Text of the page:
Maybe this is a case of an archaic word being jammed into a discussion which has moved beyond it. I'm still not sure what I think; I'm just rambling here and hoping it goes somewhere useful.

Friday, December 18, 2009

Things Republicans tell environmentalists:

I hear a lot of oddball stuff at the door from people who don't believe that what Citizens Action Coalition does matters. We generally go for the consumer rights angle with these people, since talking to them about the air they breathe doesn't work (it just reminds them that Rush Limbaugh doesn't believe in global warming), talking to them about the water they drink doesn't work (since most of them have enough money to buy bottled water and do), and talking to them about their rates going up doesn't always work either (because they believe that standing up to the utilities will only increase the cost of doing business and therefore raise their rates in the end).

All that I can deal with. It's really not that unusual or difficult, since it all amounts to one thing. "None of those things can happen to me. I have money, therefore I am invincible."

But there are a few things that they bring up that are really sort of mind-bending. Not all Republicans are dumb like this; there are a lot of them who are far more environmental in their approach than they want to admit (perhaps because it might get them associated with liberals to admit that they care whether we pollute our groundwater). Some of the best logical disconnects I've seen are as follows:

"Wind and solar can't replace coal. What we need is more nuclear." Never mind the fact that wind and solar can and--in some states--do replace coal. The good bit is what often follows. "In France they get all their power from nuclear, and they've even got a way to recycle the waste so that it's clean now, too. That's what we need to do."

That's right! I have heard hardcore Conservative Republicans tell me that America should be more like France. Are you seeing why this totally blows my mind? The appropriate reply to them is obviously that French citizens pay half or more of their income in taxes, a huge amount of which goes toward paying for their nuclear program. Don't believe nuclear is expensive? Then why do nuclear states have electric bills twice as high as non-nuclear states. If Republicans want their rates or their taxes to go up, they should pick which way they want to pay. Either way they will.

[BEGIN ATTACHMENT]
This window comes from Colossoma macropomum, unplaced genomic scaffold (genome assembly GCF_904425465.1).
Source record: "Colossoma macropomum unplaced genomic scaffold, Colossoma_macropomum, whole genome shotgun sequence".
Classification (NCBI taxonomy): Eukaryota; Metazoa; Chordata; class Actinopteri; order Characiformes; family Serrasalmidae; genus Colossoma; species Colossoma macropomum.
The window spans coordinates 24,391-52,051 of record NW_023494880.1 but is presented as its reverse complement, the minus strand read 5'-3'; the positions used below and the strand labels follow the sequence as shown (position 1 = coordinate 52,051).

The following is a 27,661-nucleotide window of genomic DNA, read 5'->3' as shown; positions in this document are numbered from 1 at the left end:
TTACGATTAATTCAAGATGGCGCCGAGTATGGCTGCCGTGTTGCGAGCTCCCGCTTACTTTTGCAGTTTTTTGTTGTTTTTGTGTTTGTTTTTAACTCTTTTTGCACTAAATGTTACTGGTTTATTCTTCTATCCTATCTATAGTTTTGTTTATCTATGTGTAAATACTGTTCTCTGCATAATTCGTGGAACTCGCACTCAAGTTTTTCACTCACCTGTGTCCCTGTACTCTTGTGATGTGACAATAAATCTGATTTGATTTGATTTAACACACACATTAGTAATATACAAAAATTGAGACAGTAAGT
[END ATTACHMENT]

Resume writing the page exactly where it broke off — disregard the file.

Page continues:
I also love hearing from these people that nuclear is so clean because the reactor only puts steam into the air. What the fuck do they care? These people don't believe in global warming anyway, so it ought to matter to them that the reactor puts out less air pollution, but at the expense of

  • contaminated water (and less of it, since nuclear power plants require billions of gallons of water that they're legally allowed to take from nearby cities' drinking water in a drought, since the choice between thirsty poor people and dying crops is cake compared to a nuclear meltdown),
  • national security risk (since even a decommissioned nuclear plant is an awesome target for a terrorist attack, and we can't mine all our uranium in the USA anyway, often getting it from countries that don't like us),
  • higher utility rates,
  • and the use of taxpayers as collateral for everything nuclear-related (see the Price-Anderson Act, which means that if a company wants to build a nuclear plant and defaults on their loan, if a company makes a mistake and the plant melts down, or really anything goes wrong, they're not liable; taxpayers are).

So yeah, it's a little better for the air, but all of those others things outweigh that. They should outweigh that even further for Republicans.

So why are they so pro-nuclear? Because the coal-dependent utility companies who make more money by spending more money (and yes, they're paid based on their expenses, which means their projects don't have to be successful or efficient--just expensive) did an advertising campaign decades ago talking about how great nuclear power was for the environment. These ads stopped because those companies got sued for lying in their ads, but not everyone knows that or cares.

Now, the fact that our government is actually acknowledging that global warming happens means that this is coming up again. They're being more careful not to state that nuclear power is actually environmentally-friendly at all (since now they know they can get sued over it and will lose), but they're still pointing out that this'd be an awesome way to reduce our carbon footprint (never mind that 1% of our coal plants in this country go to power uranium refinement and that'll only increase if we build more nuclear power plants).